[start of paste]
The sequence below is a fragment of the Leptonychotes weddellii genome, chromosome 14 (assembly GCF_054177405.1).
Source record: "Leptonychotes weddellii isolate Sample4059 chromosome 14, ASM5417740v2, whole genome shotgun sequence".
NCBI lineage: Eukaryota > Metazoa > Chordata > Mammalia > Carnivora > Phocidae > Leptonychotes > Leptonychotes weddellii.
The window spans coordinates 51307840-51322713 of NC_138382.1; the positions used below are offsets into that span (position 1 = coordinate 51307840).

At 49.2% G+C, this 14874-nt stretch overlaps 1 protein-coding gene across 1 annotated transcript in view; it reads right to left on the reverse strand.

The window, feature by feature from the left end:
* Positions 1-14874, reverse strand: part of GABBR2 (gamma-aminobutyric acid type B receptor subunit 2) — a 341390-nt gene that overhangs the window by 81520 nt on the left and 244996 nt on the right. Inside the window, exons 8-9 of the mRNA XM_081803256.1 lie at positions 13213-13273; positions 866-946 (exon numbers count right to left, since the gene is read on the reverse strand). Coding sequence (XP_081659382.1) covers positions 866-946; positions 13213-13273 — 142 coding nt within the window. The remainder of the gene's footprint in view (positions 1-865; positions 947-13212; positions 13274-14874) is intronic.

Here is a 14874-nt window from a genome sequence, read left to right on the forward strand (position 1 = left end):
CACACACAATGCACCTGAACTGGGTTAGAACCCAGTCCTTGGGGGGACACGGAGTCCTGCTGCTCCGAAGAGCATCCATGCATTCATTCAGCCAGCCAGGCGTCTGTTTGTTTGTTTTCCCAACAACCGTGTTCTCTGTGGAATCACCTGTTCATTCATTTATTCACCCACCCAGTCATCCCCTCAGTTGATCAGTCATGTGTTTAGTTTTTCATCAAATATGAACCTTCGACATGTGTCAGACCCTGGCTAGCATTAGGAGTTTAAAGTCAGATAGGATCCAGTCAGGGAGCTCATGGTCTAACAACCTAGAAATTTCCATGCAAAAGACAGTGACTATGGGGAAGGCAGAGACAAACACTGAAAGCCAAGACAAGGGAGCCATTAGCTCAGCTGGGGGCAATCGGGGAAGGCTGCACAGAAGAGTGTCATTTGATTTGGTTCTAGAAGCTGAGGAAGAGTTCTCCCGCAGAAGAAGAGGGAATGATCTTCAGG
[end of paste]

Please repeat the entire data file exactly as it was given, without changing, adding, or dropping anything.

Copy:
The sequence below is a fragment of the Leptonychotes weddellii genome, chromosome 14 (assembly GCF_054177405.1).
Source record: "Leptonychotes weddellii isolate Sample4059 chromosome 14, ASM5417740v2, whole genome shotgun sequence".
NCBI lineage: Eukaryota > Metazoa > Chordata > Mammalia > Carnivora > Phocidae > Leptonychotes > Leptonychotes weddellii.
The window spans coordinates 51307840-51322713 of NC_138382.1; the positions used below are offsets into that span (position 1 = coordinate 51307840).

At 49.2% G+C, this 14874-nt stretch overlaps 1 protein-coding gene across 1 annotated transcript in view; it reads right to left on the reverse strand.

The window, feature by feature from the left end:
* Positions 1-14874, reverse strand: part of GABBR2 (gamma-aminobutyric acid type B receptor subunit 2) — a 341390-nt gene that overhangs the window by 81520 nt on the left and 244996 nt on the right. Inside the window, exons 8-9 of the mRNA XM_081803256.1 lie at positions 13213-13273; positions 866-946 (exon numbers count right to left, since the gene is read on the reverse strand). Coding sequence (XP_081659382.1) covers positions 866-946; positions 13213-13273 — 142 coding nt within the window. The remainder of the gene's footprint in view (positions 1-865; positions 947-13212; positions 13274-14874) is intronic.

Here is a 14874-nt window from a genome sequence, read left to right on the forward strand (position 1 = left end):
CACACACAATGCACCTGAACTGGGTTAGAACCCAGTCCTTGGGGGGACACGGAGTCCTGCTGCTCCGAAGAGCATCCATGCATTCATTCAGCCAGCCAGGCGTCTGTTTGTTTGTTTTCCCAACAACCGTGTTCTCTGTGGAATCACCTGTTCATTCATTTATTCACCCACCCAGTCATCCCCTCAGTTGATCAGTCATGTGTTTAGTTTTTCATCAAATATGAACCTTCGACATGTGTCAGACCCTGGCTAGCATTAGGAGTTTAAAGTCAGATAGGATCCAGTCAGGGAGCTCATGGTCTAACAACCTAGAAATTTCCATGCAAAAGACAGTGACTATGGGGAAGGCAGAGACAAACACTGAAAGCCAAGACAAGGGAGCCATTAGCTCAGCTGGGGGCAATCGGGGAAGGCTGCACAGAAGAGTGTCATTTGATTTGGTTCTAGAAGCTGAGGAAGAGTTCTCCCGCAGAAGAAGAGGGAATGATCTTCAGG